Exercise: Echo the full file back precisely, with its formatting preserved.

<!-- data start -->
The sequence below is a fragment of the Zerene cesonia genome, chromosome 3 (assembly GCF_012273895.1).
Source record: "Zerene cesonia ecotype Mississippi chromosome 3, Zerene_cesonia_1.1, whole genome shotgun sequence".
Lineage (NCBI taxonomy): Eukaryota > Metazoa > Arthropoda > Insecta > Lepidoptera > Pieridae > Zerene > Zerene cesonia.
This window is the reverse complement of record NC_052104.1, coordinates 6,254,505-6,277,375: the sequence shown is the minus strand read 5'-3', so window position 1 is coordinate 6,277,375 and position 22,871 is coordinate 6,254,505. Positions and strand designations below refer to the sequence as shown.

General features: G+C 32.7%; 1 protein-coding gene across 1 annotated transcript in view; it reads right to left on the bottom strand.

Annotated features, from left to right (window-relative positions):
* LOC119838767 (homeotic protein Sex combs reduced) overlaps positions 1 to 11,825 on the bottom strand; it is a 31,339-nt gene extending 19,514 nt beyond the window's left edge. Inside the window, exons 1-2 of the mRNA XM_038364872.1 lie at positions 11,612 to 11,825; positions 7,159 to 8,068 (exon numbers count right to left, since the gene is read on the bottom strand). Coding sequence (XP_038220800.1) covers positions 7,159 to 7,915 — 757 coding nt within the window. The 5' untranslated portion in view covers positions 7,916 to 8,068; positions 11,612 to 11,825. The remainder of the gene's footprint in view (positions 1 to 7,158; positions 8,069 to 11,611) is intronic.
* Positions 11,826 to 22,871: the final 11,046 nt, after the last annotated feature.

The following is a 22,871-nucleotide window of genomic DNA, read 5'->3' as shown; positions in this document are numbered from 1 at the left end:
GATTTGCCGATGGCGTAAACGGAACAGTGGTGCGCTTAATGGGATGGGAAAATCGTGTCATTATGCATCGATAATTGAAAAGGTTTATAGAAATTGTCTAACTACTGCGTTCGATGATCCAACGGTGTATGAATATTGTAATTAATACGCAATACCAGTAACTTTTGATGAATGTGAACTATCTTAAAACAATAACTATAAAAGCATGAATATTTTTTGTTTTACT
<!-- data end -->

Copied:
The sequence below is a fragment of the Zerene cesonia genome, chromosome 3 (assembly GCF_012273895.1).
Source record: "Zerene cesonia ecotype Mississippi chromosome 3, Zerene_cesonia_1.1, whole genome shotgun sequence".
Lineage (NCBI taxonomy): Eukaryota > Metazoa > Arthropoda > Insecta > Lepidoptera > Pieridae > Zerene > Zerene cesonia.
This window is the reverse complement of record NC_052104.1, coordinates 6,254,505-6,277,375: the sequence shown is the minus strand read 5'-3', so window position 1 is coordinate 6,277,375 and position 22,871 is coordinate 6,254,505. Positions and strand designations below refer to the sequence as shown.

General features: G+C 32.7%; 1 protein-coding gene across 1 annotated transcript in view; it reads right to left on the bottom strand.

Annotated features, from left to right (window-relative positions):
* LOC119838767 (homeotic protein Sex combs reduced) overlaps positions 1 to 11,825 on the bottom strand; it is a 31,339-nt gene extending 19,514 nt beyond the window's left edge. Inside the window, exons 1-2 of the mRNA XM_038364872.1 lie at positions 11,612 to 11,825; positions 7,159 to 8,068 (exon numbers count right to left, since the gene is read on the bottom strand). Coding sequence (XP_038220800.1) covers positions 7,159 to 7,915 — 757 coding nt within the window. The 5' untranslated portion in view covers positions 7,916 to 8,068; positions 11,612 to 11,825. The remainder of the gene's footprint in view (positions 1 to 7,158; positions 8,069 to 11,611) is intronic.
* Positions 11,826 to 22,871: the final 11,046 nt, after the last annotated feature.

The following is a 22,871-nucleotide window of genomic DNA, read 5'->3' as shown; positions in this document are numbered from 1 at the left end:
GATTTGCCGATGGCGTAAACGGAACAGTGGTGCGCTTAATGGGATGGGAAAATCGTGTCATTATGCATCGATAATTGAAAAGGTTTATAGAAATTGTCTAACTACTGCGTTCGATGATCCAACGGTGTATGAATATTGTAATTAATACGCAATACCAGTAACTTTTGATGAATGTGAACTATCTTAAAACAATAACTATAAAAGCATGAATATTTTTTGTTTTACT